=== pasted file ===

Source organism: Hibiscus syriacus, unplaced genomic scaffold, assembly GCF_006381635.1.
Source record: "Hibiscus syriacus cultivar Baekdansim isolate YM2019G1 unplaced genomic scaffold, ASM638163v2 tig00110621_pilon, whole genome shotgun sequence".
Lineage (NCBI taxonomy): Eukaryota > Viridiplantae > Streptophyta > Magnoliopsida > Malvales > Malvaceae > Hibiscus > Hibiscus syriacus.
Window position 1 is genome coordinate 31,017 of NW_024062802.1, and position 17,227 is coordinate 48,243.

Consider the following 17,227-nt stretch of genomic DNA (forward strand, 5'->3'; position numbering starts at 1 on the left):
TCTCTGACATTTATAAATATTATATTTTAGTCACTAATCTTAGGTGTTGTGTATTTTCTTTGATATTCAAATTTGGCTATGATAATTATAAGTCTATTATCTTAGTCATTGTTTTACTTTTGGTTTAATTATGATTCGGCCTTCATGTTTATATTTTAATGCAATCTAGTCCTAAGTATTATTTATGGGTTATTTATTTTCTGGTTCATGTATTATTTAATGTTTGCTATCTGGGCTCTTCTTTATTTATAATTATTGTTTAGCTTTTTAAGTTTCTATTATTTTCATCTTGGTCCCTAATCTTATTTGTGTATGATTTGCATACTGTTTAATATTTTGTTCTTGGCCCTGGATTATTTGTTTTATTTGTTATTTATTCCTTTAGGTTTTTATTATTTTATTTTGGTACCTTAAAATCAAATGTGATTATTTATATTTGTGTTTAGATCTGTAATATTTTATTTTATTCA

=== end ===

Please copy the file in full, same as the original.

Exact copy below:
Source organism: Hibiscus syriacus, unplaced genomic scaffold, assembly GCF_006381635.1.
Source record: "Hibiscus syriacus cultivar Baekdansim isolate YM2019G1 unplaced genomic scaffold, ASM638163v2 tig00110621_pilon, whole genome shotgun sequence".
Lineage (NCBI taxonomy): Eukaryota > Viridiplantae > Streptophyta > Magnoliopsida > Malvales > Malvaceae > Hibiscus > Hibiscus syriacus.
Window position 1 is genome coordinate 31,017 of NW_024062802.1, and position 17,227 is coordinate 48,243.

Consider the following 17,227-nt stretch of genomic DNA (forward strand, 5'->3'; position numbering starts at 1 on the left):
TCTCTGACATTTATAAATATTATATTTTAGTCACTAATCTTAGGTGTTGTGTATTTTCTTTGATATTCAAATTTGGCTATGATAATTATAAGTCTATTATCTTAGTCATTGTTTTACTTTTGGTTTAATTATGATTCGGCCTTCATGTTTATATTTTAATGCAATCTAGTCCTAAGTATTATTTATGGGTTATTTATTTTCTGGTTCATGTATTATTTAATGTTTGCTATCTGGGCTCTTCTTTATTTATAATTATTGTTTAGCTTTTTAAGTTTCTATTATTTTCATCTTGGTCCCTAATCTTATTTGTGTATGATTTGCATACTGTTTAATATTTTGTTCTTGGCCCTGGATTATTTGTTTTATTTGTTATTTATTCCTTTAGGTTTTTATTATTTTATTTTGGTACCTTAAAATCAAATGTGATTATTTATATTTGTGTTTAGATCTGTAATATTTTATTTTATTCA